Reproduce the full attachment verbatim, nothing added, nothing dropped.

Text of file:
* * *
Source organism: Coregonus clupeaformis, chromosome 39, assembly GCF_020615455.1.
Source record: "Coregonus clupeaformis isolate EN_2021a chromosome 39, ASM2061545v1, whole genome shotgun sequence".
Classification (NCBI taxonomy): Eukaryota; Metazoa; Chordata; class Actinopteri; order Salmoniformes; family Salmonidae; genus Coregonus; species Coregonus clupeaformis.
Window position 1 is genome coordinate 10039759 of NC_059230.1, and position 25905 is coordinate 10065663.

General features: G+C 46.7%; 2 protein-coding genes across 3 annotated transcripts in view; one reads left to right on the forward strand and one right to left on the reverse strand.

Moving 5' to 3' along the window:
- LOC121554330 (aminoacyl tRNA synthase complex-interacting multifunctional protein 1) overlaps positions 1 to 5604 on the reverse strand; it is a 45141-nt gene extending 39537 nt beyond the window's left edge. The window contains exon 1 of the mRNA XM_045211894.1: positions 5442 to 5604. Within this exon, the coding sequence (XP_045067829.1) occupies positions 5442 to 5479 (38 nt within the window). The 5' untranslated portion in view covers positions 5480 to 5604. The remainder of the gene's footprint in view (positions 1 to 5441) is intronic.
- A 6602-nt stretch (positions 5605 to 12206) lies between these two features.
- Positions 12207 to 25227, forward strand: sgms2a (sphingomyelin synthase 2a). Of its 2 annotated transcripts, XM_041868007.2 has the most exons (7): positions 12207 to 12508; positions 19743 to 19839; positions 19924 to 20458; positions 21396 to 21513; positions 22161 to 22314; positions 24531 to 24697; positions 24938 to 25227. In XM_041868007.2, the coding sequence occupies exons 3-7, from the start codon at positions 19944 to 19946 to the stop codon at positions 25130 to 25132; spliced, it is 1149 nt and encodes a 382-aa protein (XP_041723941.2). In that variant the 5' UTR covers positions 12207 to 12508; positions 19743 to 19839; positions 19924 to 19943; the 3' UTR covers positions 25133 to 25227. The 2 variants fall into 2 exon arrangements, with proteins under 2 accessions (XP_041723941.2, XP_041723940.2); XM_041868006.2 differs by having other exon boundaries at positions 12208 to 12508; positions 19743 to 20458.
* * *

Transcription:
Source organism: Coregonus clupeaformis, chromosome 39, assembly GCF_020615455.1.
Source record: "Coregonus clupeaformis isolate EN_2021a chromosome 39, ASM2061545v1, whole genome shotgun sequence".
Classification (NCBI taxonomy): Eukaryota; Metazoa; Chordata; class Actinopteri; order Salmoniformes; family Salmonidae; genus Coregonus; species Coregonus clupeaformis.
Window position 1 is genome coordinate 10039759 of NC_059230.1, and position 25905 is coordinate 10065663.

General features: G+C 46.7%; 2 protein-coding genes across 3 annotated transcripts in view; one reads left to right on the forward strand and one right to left on the reverse strand.

Moving 5' to 3' along the window:
- LOC121554330 (aminoacyl tRNA synthase complex-interacting multifunctional protein 1) overlaps positions 1 to 5604 on the reverse strand; it is a 45141-nt gene extending 39537 nt beyond the window's left edge. The window contains exon 1 of the mRNA XM_045211894.1: positions 5442 to 5604. Within this exon, the coding sequence (XP_045067829.1) occupies positions 5442 to 5479 (38 nt within the window). The 5' untranslated portion in view covers positions 5480 to 5604. The remainder of the gene's footprint in view (positions 1 to 5441) is intronic.
- A 6602-nt stretch (positions 5605 to 12206) lies between these two features.
- Positions 12207 to 25227, forward strand: sgms2a (sphingomyelin synthase 2a). Of its 2 annotated transcripts, XM_041868007.2 has the most exons (7): positions 12207 to 12508; positions 19743 to 19839; positions 19924 to 20458; positions 21396 to 21513; positions 22161 to 22314; positions 24531 to 24697; positions 24938 to 25227. In XM_041868007.2, the coding sequence occupies exons 3-7, from the start codon at positions 19944 to 19946 to the stop codon at positions 25130 to 25132; spliced, it is 1149 nt and encodes a 382-aa protein (XP_041723941.2). In that variant the 5' UTR covers positions 12207 to 12508; positions 19743 to 19839; positions 19924 to 19943; the 3' UTR covers positions 25133 to 25227. The 2 variants fall into 2 exon arrangements, with proteins under 2 accessions (XP_041723941.2, XP_041723940.2); XM_041868006.2 differs by having other exon boundaries at positions 12208 to 12508; positions 19743 to 20458.